Conimicut Point is an inviting place. Sunrise at the point is spectacular, especially at this time of year, when the bay is calm and the moon is full.
But the point has a purpose beyond the summer months or even when it is less than peaceful. One can witness the power of a nor’easter, feel the push of the wind and taste the salt. In the winter, snow drifts rival sand dunes and there are other visitors, from deer, red foxes and rabbits to a wide range of waterfowl. Understandably, the point is a favorite with nature photographers.
We know, too, that the point can be dangerous.
Sixteen-year-old Javon Jimenez, who drowned when swept off the sandbar Sunday, was the latest to be deceived by the sandbar that looks like a safe place to experience the majesty of the bay and to explore our great coastline. And certainly, on a summer Sunday afternoon with many others at the point as well in boats in the surrounding waters, it seems difficult to comprehend such a tragedy could occur.
In fact, Javon’s friend, who was also walking the sandbar, was lucky enough to be pulled from the waters by a kayaker. Javon had no such luck.
How can future tragedies be avoided?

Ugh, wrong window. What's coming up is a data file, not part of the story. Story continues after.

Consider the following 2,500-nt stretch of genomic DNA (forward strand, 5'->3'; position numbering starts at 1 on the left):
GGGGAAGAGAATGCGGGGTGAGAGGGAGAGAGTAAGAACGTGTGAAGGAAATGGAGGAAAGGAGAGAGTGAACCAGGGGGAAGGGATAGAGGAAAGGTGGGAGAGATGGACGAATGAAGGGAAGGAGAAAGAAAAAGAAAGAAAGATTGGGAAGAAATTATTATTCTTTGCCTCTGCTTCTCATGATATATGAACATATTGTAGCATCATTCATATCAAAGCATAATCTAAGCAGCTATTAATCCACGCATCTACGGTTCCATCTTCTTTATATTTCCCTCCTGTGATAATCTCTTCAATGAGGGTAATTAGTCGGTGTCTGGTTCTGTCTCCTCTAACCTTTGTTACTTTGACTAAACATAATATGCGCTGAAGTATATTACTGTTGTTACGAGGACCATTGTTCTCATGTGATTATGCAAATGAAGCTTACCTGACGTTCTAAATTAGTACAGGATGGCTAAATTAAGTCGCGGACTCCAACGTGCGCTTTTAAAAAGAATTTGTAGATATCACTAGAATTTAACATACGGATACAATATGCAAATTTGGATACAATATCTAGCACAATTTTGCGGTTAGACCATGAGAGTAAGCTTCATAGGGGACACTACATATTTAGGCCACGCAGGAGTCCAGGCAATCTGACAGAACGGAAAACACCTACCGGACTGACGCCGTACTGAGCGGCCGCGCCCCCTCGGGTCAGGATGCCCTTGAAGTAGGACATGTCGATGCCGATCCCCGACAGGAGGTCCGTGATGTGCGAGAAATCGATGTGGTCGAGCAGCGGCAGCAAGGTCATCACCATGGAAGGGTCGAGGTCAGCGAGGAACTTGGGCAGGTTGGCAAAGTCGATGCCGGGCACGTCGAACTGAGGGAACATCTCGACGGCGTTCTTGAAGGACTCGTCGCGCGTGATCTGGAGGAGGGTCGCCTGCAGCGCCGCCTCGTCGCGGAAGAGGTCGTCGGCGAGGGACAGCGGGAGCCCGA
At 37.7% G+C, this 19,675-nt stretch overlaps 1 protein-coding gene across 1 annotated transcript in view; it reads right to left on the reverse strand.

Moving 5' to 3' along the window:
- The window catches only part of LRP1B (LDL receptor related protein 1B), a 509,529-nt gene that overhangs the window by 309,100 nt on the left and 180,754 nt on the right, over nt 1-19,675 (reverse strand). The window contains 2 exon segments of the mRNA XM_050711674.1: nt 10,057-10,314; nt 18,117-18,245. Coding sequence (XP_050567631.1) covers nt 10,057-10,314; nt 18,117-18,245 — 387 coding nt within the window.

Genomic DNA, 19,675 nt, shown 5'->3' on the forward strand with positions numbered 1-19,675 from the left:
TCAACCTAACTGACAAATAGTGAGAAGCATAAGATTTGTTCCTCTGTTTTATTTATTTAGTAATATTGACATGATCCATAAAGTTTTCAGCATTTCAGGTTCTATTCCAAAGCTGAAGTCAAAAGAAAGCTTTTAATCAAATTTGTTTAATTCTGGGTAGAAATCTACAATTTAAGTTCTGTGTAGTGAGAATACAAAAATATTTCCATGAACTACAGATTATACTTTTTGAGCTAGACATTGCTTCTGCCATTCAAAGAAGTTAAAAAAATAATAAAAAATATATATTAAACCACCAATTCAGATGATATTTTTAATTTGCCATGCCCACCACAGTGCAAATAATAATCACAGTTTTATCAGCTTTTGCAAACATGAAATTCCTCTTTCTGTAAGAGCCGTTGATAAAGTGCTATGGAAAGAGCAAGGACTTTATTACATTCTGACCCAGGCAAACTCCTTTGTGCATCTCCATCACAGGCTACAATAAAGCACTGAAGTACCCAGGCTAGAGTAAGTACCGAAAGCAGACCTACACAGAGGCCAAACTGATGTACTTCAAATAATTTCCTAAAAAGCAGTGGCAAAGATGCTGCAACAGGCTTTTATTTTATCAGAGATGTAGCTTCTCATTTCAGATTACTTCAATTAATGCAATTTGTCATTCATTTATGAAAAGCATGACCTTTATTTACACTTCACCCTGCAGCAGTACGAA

Although signs warn of tidal currents and undertow, they can be easily ignored, particularly on a hot summer afternoon and the lure of the point to cool one’s feet and feel the wind and lapping waves. Protective measures proposed range from the extreme of cutting off the point from the sandbar by blasting a channel, to fencing it off and stepping up surveillance with police or lifeguards.
More practical suggestions include increasing the size and prominence of warning signs, and signs in Spanish, and the installation of lights that would flash when tidal currents run strong.
These are all mechanisms that can serve to warn and prevent people from unwittingly setting out to walk the sandbar. We don’t think these measures will dissuade fishermen or those who have walked the bar for years and are respectful of the danger it poses.
Mandating the bar off limits would only tempt daredevils and it would be impossible for police to enforce.
The answer lies in educating people. More prominent signage, even a listing of those who have lost their lives, with dates and their ages, would make it clear this inviting place can also be deadly. The responsibility also lies with those who frequent the point. Just this year, the point’s “regulars” called 911 when they spotted a canoeist capsized near the lighthouse. The Fire Department responded and brought the boater ashore. But the story went unreported. It wasn’t a big deal.
Regrettably, that wasn’t the outcome this time. Let’s remain vigilant so that this is the last time someone dies.